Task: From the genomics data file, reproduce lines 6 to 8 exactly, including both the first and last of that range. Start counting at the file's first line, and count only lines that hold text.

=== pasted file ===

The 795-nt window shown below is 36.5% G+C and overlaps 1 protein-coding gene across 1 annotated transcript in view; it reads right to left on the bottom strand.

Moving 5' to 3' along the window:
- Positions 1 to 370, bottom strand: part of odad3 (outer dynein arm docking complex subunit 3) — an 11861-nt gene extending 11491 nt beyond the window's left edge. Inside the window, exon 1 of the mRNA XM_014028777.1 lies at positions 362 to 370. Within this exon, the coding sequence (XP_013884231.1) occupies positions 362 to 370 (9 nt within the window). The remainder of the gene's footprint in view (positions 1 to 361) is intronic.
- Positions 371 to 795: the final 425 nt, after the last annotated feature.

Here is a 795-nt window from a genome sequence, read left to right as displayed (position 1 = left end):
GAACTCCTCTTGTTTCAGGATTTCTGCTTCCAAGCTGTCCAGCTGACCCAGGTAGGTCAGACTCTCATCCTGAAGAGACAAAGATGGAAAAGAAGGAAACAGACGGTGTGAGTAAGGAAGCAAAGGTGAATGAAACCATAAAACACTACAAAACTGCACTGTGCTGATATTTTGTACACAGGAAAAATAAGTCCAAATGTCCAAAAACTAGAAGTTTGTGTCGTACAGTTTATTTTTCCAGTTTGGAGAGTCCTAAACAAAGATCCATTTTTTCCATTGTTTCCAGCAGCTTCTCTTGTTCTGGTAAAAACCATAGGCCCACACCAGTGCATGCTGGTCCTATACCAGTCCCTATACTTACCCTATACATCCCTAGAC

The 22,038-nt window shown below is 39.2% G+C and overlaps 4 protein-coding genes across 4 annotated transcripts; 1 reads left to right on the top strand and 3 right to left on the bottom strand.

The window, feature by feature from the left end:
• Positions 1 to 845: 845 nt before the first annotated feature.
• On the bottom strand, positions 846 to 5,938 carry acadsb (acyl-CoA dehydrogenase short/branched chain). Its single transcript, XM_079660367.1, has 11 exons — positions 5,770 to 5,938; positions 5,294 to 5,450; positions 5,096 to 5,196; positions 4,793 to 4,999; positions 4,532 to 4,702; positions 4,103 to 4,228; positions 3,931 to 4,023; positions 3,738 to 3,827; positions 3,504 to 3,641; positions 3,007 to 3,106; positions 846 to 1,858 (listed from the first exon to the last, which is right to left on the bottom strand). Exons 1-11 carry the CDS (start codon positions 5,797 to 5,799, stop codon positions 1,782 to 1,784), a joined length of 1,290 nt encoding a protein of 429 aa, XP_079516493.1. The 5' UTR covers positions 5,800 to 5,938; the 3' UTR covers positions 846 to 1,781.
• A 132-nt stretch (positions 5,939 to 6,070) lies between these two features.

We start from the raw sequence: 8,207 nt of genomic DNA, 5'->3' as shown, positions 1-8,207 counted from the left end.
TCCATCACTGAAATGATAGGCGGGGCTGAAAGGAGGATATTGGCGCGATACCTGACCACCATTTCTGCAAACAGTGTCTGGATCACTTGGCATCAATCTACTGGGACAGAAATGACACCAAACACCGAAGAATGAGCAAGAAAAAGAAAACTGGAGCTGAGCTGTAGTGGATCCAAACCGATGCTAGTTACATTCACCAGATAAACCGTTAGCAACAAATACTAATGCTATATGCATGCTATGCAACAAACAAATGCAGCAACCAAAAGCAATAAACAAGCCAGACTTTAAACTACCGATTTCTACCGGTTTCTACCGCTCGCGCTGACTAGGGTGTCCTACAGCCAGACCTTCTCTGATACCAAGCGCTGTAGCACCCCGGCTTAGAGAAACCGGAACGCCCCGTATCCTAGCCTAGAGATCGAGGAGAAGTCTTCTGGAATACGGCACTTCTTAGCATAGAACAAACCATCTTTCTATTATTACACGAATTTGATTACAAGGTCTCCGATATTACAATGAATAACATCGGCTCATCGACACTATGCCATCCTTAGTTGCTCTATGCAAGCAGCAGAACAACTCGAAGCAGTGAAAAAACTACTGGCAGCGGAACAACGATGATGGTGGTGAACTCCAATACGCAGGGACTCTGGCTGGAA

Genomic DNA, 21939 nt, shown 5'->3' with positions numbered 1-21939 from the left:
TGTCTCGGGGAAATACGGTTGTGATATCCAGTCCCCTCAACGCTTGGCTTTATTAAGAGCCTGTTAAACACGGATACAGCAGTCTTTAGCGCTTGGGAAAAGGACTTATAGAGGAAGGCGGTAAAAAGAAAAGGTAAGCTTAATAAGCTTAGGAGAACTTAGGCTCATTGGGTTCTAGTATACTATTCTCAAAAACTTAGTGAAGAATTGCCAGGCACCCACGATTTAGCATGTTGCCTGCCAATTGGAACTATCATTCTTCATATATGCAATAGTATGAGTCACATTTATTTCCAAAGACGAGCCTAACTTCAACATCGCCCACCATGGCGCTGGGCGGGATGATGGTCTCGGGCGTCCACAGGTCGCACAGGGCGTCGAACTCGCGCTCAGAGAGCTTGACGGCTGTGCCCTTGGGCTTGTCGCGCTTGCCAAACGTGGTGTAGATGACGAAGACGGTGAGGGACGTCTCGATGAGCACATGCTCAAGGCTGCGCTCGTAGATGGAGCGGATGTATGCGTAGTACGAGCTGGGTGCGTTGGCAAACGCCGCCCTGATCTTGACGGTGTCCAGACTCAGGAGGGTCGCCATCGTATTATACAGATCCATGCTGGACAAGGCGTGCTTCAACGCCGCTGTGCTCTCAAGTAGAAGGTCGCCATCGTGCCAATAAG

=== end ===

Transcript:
GAACTCCTCTTGTTTCAGGATTTCTGCTTCCAAGCTGTCCAGCTGACCCAGGTAGGTCAGACTCTCATCCTGAAGAGACAAAGATGGAAAAGAAGGAAACAGACGGTGTGAGTAAGGAAGCAAAGGTGAATGAAACCATAAAACACTACAAAACTGCACTGTGCTGATATTTTGTACACAGGAAAAATAAGTCCAAATGTCCAAAAACTAGAAGTTTGTGTCGTACAGTTTATTTTTCCAGTTTGGAGAGTCCTAAACAAAGATCCATTTTTTCCATTGTTTCCAGCAGCTTCTCTTGTTCTGGTAAAAACCATAGGCCCACACCAGTGCATGCTGGTCCTATACCAGTCCCTATACTTACCCTATACATCCCTAGAC

The 22,038-nt window shown below is 39.2% G+C and overlaps 4 protein-coding genes across 4 annotated transcripts; 1 reads left to right on the top strand and 3 right to left on the bottom strand.

The window, feature by feature from the left end: